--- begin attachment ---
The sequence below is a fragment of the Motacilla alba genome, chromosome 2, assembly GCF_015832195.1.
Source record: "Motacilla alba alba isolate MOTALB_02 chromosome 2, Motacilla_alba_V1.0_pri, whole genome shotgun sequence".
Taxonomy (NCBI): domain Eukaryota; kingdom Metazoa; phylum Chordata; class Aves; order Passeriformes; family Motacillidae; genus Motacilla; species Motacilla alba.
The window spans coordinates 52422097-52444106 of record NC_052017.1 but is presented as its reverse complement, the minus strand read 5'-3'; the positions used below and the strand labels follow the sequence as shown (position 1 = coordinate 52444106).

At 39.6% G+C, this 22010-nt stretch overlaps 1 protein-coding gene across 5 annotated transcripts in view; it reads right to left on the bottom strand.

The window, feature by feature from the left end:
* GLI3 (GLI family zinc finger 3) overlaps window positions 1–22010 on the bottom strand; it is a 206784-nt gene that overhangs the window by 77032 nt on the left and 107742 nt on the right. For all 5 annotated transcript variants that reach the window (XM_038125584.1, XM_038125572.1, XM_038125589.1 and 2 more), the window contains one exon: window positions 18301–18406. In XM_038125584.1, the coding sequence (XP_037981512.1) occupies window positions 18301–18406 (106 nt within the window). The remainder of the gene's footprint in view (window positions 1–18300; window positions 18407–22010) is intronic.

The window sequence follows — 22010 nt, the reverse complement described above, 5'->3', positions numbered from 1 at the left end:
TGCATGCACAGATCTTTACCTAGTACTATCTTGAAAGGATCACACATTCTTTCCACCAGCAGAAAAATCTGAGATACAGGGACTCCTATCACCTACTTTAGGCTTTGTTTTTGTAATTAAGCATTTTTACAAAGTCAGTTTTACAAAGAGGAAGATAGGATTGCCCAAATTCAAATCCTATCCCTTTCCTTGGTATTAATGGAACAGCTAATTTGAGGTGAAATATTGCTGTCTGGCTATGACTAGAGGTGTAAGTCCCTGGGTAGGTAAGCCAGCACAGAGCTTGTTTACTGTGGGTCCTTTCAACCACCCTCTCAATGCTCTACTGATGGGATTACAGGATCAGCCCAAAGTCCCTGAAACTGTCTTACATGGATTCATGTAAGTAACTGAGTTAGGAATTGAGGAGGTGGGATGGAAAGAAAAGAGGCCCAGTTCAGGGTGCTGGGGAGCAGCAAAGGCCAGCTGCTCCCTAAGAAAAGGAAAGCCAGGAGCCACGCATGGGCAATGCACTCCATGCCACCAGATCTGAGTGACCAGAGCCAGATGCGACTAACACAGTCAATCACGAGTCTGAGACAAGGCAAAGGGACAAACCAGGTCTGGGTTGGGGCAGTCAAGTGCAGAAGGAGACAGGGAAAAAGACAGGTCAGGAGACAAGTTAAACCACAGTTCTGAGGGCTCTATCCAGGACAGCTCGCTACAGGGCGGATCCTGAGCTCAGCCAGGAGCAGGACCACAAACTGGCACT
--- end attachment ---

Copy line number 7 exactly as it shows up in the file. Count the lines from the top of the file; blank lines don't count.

* GLI3 (GLI family zinc finger 3) overlaps window positions 1–22010 on the bottom strand; it is a 206784-nt gene that overhangs the window by 77032 nt on the left and 107742 nt on the right. For all 5 annotated transcript variants that reach the window (XM_038125584.1, XM_038125572.1, XM_038125589.1 and 2 more), the window contains one exon: window positions 18301–18406. In XM_038125584.1, the coding sequence (XP_037981512.1) occupies window positions 18301–18406 (106 nt within the window). The remainder of the gene's footprint in view (window positions 1–18300; window positions 18407–22010) is intronic.